An Indian pivot in Afghanistan after troop drawdown
(Any opinions expressed here are those of the author and not of Thomson Reuters)
Notwithstanding Afghan President Hamid Karzai’s disinclination to participate in talks, the Taliban retain the ability to calibrate violence levels in large parts of the country. But even if an understanding is reached with the Taliban, it does not hold the promise of lasting peace. Breakaway factions will find support and funding to continue bloodletting.
It is necessary to take stock of Kabul’s problems and find strong regional partners as anchors in unison with the depleted NATO/American establishment after the International Security Assistance Force (ISAF) drawdown. Kabul’s foremost problem is fielding well-trained forces. The ISAF has apparently reached the numbers it had set as its target but the forces fail to inspire confidence. Continued intensive training is required.
The inherent infirmities of the Afghan National Security Forces are also major hurdles. Desertion, drug abuse and literacy levels, even among the officer corps, inhibits trainability.
Over 90 percent of Afghanistan’s budget is funded by other nations. The government in Kabul can survive only if the flow of aid is ensured. The collapse of Mohammad Najibullah’s government in 1992 was a direct fallout of Russian aid dwindling. Connected issues include drugs and the rampant corruption that Karzai has not been able to stem, and Kabul may find it even more difficult tomorrow with local leaders trying to extract a price for continued support.
The Chinese have shunned local Afghan politics so far. Their concerns remain economic and extremist activities in its western Xinjiang region from bases in Afghanistan.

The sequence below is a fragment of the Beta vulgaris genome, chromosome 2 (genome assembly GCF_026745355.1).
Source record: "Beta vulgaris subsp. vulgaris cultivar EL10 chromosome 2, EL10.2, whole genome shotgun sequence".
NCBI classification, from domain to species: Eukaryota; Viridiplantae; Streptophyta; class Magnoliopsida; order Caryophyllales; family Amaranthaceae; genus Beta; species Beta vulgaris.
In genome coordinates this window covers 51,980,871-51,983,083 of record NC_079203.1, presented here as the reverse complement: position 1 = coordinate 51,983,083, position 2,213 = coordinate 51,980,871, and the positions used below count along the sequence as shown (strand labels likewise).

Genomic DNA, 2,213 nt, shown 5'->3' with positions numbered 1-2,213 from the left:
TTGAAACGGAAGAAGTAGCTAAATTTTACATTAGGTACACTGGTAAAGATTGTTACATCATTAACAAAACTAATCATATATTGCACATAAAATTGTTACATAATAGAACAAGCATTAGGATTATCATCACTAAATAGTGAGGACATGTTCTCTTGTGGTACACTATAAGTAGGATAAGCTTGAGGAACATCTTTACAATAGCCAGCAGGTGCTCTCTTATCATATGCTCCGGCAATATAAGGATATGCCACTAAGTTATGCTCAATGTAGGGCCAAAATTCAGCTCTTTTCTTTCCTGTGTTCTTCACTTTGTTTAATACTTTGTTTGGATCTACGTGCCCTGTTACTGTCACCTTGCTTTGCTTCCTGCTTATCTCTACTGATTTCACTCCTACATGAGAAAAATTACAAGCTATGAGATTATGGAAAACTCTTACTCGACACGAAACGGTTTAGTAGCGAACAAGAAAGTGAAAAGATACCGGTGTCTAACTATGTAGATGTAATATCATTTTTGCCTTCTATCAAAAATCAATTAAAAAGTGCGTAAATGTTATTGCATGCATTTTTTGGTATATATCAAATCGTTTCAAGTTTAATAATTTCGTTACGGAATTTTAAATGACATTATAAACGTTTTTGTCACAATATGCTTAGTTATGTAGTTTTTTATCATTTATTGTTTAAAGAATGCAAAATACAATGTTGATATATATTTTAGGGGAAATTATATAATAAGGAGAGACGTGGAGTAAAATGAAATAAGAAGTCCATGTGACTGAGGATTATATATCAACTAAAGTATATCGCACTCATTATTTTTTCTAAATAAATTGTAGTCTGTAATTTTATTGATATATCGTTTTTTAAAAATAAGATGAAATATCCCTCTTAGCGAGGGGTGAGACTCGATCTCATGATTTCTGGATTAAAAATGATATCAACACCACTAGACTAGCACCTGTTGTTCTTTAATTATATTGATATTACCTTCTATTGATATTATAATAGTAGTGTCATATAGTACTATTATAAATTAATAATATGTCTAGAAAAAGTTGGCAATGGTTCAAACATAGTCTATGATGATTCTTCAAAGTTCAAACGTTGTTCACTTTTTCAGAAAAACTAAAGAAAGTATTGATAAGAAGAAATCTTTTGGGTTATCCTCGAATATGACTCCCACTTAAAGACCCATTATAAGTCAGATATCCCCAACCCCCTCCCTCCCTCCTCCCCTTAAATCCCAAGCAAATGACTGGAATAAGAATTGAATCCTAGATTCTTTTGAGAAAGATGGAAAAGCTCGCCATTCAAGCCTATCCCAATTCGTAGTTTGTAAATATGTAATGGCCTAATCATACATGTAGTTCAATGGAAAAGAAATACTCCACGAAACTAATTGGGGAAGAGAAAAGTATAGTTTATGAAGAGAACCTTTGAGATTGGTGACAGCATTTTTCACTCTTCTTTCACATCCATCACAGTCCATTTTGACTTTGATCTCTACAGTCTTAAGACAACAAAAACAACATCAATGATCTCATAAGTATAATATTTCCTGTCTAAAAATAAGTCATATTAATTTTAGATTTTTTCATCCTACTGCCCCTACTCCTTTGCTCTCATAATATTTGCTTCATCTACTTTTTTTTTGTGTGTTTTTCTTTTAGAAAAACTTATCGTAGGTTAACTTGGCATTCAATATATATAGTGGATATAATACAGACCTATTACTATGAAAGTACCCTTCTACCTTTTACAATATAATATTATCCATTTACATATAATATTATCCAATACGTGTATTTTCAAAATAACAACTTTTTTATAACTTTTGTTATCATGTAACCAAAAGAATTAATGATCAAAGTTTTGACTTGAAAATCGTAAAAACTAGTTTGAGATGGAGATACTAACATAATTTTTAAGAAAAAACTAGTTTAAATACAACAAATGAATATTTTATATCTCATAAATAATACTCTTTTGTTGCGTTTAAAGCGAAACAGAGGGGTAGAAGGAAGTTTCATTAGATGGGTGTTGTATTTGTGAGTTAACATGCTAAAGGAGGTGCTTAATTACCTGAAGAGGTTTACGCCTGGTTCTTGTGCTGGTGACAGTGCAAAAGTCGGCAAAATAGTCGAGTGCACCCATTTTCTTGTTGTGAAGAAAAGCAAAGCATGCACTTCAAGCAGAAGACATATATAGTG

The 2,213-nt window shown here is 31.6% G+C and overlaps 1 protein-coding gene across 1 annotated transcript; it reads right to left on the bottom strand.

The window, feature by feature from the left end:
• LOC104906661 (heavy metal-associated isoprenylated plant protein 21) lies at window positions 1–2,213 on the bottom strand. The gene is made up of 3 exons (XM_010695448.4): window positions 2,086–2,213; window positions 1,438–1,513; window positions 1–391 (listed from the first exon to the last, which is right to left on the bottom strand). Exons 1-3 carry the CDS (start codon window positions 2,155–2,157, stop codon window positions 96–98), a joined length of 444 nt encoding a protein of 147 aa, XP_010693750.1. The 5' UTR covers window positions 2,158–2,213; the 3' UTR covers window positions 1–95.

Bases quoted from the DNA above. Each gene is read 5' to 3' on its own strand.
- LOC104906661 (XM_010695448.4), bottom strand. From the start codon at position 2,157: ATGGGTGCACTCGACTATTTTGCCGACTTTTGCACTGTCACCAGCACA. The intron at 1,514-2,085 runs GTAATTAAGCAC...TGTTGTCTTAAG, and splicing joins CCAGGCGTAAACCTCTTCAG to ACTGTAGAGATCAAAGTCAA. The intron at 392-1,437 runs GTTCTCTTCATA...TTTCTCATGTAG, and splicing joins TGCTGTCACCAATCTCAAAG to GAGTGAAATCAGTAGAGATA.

The Russians would not favour Taliban dominance with the possibility of extremism spreading to central Asia. Given their previous experience in Afghanistan, they are unlikely to go beyond training and equipping Afghan forces.
Iran has interests in the Shia population in Afghanistan, while the Afghans need the Iranian port of Chabahar. But to include Iran in the stabilization effort means delinking the issue from Iran’s nuclear standoff.
The Shanghai Cooperation Organisation can play a substantial role with some member countries having common borders with Afghanistan. Unfortunately, no tangible benefits can accrue till the possible roles of Iran, China or Russia find acceptance in the United States and NATO countries.
With the mood in the streets of Afghanistan being incredibly anti-Pakistan, no democratic regime in Kabul can forge close ties with Islamabad. But India enjoys considerable acceptance. Even in the limited sphere of training Afghan forces, the quality and numbers required can only be achieved if Indian training teams are based in Afghanistan from now on and the country ultimately becomes the major training provider. It would need to provide military advisers, fill up current equipment voids as also reinforce Afghan efforts for procurement from other countries.
Possible fractious tendencies in Kabul will require Indian attempts at mitigation based on its old relations with major Afghan players. Also, if India is to increase its role, Pakistan will need to be kept in check by the United States. Only then can the Indian pivot in Afghanistan expand exponentially.